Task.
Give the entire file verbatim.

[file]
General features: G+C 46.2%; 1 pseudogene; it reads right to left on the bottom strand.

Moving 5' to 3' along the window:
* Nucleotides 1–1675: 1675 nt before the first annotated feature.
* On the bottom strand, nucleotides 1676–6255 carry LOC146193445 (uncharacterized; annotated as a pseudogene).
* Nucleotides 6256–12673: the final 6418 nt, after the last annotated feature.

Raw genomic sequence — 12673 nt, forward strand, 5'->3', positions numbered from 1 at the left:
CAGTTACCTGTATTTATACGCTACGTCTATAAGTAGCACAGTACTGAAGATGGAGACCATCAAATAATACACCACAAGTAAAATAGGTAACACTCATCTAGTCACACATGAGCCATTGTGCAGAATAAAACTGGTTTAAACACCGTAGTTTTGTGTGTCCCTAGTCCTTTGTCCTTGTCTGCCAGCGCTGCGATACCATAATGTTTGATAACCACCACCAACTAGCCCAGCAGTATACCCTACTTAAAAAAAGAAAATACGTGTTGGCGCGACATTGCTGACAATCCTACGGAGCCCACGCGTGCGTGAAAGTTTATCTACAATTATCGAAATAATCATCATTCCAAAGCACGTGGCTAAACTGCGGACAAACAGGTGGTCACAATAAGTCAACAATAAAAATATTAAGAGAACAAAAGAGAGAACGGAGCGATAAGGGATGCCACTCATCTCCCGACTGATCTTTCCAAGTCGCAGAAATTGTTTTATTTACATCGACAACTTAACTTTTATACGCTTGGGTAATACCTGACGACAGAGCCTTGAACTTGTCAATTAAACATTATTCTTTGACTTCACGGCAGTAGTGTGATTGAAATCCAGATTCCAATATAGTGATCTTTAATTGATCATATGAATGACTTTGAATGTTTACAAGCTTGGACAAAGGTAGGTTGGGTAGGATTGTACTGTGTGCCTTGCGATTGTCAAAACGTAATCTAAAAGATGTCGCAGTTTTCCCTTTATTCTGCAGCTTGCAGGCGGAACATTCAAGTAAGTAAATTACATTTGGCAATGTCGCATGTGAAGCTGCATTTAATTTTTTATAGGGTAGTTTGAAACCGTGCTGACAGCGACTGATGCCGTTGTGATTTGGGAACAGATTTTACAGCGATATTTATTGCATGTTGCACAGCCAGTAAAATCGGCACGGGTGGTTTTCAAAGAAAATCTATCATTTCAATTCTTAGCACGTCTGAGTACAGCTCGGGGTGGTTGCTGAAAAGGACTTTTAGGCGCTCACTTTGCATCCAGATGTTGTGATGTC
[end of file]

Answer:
General features: G+C 46.2%; 1 pseudogene; it reads right to left on the bottom strand.

Moving 5' to 3' along the window:
* Nucleotides 1–1675: 1675 nt before the first annotated feature.
* On the bottom strand, nucleotides 1676–6255 carry LOC146193445 (uncharacterized; annotated as a pseudogene).
* Nucleotides 6256–12673: the final 6418 nt, after the last annotated feature.

Raw genomic sequence — 12673 nt, forward strand, 5'->3', positions numbered from 1 at the left:
CAGTTACCTGTATTTATACGCTACGTCTATAAGTAGCACAGTACTGAAGATGGAGACCATCAAATAATACACCACAAGTAAAATAGGTAACACTCATCTAGTCACACATGAGCCATTGTGCAGAATAAAACTGGTTTAAACACCGTAGTTTTGTGTGTCCCTAGTCCTTTGTCCTTGTCTGCCAGCGCTGCGATACCATAATGTTTGATAACCACCACCAACTAGCCCAGCAGTATACCCTACTTAAAAAAAGAAAATACGTGTTGGCGCGACATTGCTGACAATCCTACGGAGCCCACGCGTGCGTGAAAGTTTATCTACAATTATCGAAATAATCATCATTCCAAAGCACGTGGCTAAACTGCGGACAAACAGGTGGTCACAATAAGTCAACAATAAAAATATTAAGAGAACAAAAGAGAGAACGGAGCGATAAGGGATGCCACTCATCTCCCGACTGATCTTTCCAAGTCGCAGAAATTGTTTTATTTACATCGACAACTTAACTTTTATACGCTTGGGTAATACCTGACGACAGAGCCTTGAACTTGTCAATTAAACATTATTCTTTGACTTCACGGCAGTAGTGTGATTGAAATCCAGATTCCAATATAGTGATCTTTAATTGATCATATGAATGACTTTGAATGTTTACAAGCTTGGACAAAGGTAGGTTGGGTAGGATTGTACTGTGTGCCTTGCGATTGTCAAAACGTAATCTAAAAGATGTCGCAGTTTTCCCTTTATTCTGCAGCTTGCAGGCGGAACATTCAAGTAAGTAAATTACATTTGGCAATGTCGCATGTGAAGCTGCATTTAATTTTTTATAGGGTAGTTTGAAACCGTGCTGACAGCGACTGATGCCGTTGTGATTTGGGAACAGATTTTACAGCGATATTTATTGCATGTTGCACAGCCAGTAAAATCGGCACGGGTGGTTTTCAAAGAAAATCTATCATTTCAATTCTTAGCACGTCTGAGTACAGCTCGGGGTGGTTGCTGAAAAGGACTTTTAGGCGCTCACTTTGCATCCAGATGTTGTGATGTC